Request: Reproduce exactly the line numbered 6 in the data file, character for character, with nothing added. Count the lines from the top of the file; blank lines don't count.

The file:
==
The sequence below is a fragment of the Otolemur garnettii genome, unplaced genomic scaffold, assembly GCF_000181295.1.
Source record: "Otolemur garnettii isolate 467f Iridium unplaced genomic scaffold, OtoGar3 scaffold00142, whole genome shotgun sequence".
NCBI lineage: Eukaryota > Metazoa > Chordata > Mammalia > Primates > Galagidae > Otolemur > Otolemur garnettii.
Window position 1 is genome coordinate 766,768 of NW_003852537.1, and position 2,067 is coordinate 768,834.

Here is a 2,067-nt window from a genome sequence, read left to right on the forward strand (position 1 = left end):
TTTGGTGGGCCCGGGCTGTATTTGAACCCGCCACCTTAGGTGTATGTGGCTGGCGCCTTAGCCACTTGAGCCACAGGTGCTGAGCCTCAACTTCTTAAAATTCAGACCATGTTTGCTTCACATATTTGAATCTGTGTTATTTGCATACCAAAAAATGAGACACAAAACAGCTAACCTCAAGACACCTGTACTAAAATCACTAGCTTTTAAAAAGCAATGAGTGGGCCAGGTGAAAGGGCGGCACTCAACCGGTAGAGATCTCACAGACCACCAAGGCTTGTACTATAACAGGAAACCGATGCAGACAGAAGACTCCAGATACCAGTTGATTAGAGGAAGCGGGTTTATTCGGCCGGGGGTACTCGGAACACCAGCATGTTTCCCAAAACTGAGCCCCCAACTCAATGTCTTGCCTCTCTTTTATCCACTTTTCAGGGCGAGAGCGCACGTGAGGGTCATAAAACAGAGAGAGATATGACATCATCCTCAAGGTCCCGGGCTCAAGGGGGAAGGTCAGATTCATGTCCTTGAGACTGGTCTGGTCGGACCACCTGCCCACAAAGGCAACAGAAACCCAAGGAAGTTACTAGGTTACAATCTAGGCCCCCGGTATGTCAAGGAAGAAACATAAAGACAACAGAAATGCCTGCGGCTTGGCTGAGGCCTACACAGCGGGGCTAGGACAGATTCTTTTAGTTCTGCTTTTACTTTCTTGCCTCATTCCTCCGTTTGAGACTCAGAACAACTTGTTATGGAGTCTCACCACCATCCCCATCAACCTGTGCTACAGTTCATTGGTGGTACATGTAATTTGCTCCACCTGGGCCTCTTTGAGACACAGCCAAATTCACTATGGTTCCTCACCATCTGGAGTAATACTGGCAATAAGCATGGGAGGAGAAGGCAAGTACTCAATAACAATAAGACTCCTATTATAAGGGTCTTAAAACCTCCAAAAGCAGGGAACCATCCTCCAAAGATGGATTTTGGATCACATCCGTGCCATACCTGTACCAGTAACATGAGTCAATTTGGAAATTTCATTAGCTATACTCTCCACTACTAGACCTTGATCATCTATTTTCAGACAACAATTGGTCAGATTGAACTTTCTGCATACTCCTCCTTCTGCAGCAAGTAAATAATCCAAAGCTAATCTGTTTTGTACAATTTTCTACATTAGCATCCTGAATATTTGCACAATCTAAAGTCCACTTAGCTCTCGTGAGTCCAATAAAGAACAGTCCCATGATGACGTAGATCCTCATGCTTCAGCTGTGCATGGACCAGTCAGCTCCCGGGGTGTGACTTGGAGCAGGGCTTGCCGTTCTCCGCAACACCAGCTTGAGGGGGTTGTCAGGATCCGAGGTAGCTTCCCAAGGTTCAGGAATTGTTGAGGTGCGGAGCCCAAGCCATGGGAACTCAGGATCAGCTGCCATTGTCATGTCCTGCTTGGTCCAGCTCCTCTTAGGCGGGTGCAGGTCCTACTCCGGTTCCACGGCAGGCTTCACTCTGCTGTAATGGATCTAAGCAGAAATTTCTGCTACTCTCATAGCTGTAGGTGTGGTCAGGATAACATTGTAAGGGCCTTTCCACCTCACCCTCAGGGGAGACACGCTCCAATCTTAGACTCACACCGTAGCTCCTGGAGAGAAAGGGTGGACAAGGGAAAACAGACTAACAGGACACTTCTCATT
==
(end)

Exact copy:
TTTGGTGGGCCCGGGCTGTATTTGAACCCGCCACCTTAGGTGTATGTGGCTGGCGCCTTAGCCACTTGAGCCACAGGTGCTGAGCCTCAACTTCTTAAAATTCAGACCATGTTTGCTTCACATATTTGAATCTGTGTTATTTGCATACCAAAAAATGAGACACAAAACAGCTAACCTCAAGACACCTGTACTAAAATCACTAGCTTTTAAAAAGCAATGAGTGGGCCAGGTGAAAGGGCGGCACTCAACCGGTAGAGATCTCACAGACCACCAAGGCTTGTACTATAACAGGAAACCGATGCAGACAGAAGACTCCAGATACCAGTTGATTAGAGGAAGCGGGTTTATTCGGCCGGGGGTACTCGGAACACCAGCATGTTTCCCAAAACTGAGCCCCCAACTCAATGTCTTGCCTCTCTTTTATCCACTTTTCAGGGCGAGAGCGCACGTGAGGGTCATAAAACAGAGAGAGATATGACATCATCCTCAAGGTCCCGGGCTCAAGGGGGAAGGTCAGATTCATGTCCTTGAGACTGGTCTGGTCGGACCACCTGCCCACAAAGGCAACAGAAACCCAAGGAAGTTACTAGGTTACAATCTAGGCCCCCGGTATGTCAAGGAAGAAACATAAAGACAACAGAAATGCCTGCGGCTTGGCTGAGGCCTACACAGCGGGGCTAGGACAGATTCTTTTAGTTCTGCTTTTACTTTCTTGCCTCATTCCTCCGTTTGAGACTCAGAACAACTTGTTATGGAGTCTCACCACCATCCCCATCAACCTGTGCTACAGTTCATTGGTGGTACATGTAATTTGCTCCACCTGGGCCTCTTTGAGACACAGCCAAATTCACTATGGTTCCTCACCATCTGGAGTAATACTGGCAATAAGCATGGGAGGAGAAGGCAAGTACTCAATAACAATAAGACTCCTATTATAAGGGTCTTAAAACCTCCAAAAGCAGGGAACCATCCTCCAAAGATGGATTTTGGATCACATCCGTGCCATACCTGTACCAGTAACATGAGTCAATTTGGAAATTTCATTAGCTATACTCTCCACTACTAGACCTTGATCATCTATTTTCAGACAACAATTGGTCAGATTGAACTTTCTGCATACTCCTCCTTCTGCAGCAAGTAAATAATCCAAAGCTAATCTGTTTTGTACAATTTTCTACATTAGCATCCTGAATATTTGCACAATCTAAAGTCCACTTAGCTCTCGTGAGTCCAATAAAGAACAGTCCCATGATGACGTAGATCCTCATGCTTCAGCTGTGCATGGACCAGTCAGCTCCCGGGGTGTGACTTGGAGCAGGGCTTGCCGTTCTCCGCAACACCAGCTTGAGGGGGTTGTCAGGATCCGAGGTAGCTTCCCAAGGTTCAGGAATTGTTGAGGTGCGGAGCCCAAGCCATGGGAACTCAGGATCAGCTGCCATTGTCATGTCCTGCTTGGTCCAGCTCCTCTTAGGCGGGTGCAGGTCCTACTCCGGTTCCACGGCAGGCTTCACTCTGCTGTAATGGATCTAAGCAGAAATTTCTGCTACTCTCATAGCTGTAGGTGTGGTCAGGATAACATTGTAAGGGCCTTTCCACCTCACCCTCAGGGGAGACACGCTCCAATCTTAGACTCACACCGTAGCTCCTGGAGAGAAAGGGTGGACAAGGGAAAACAGACTAACAGGACACTTCTCATT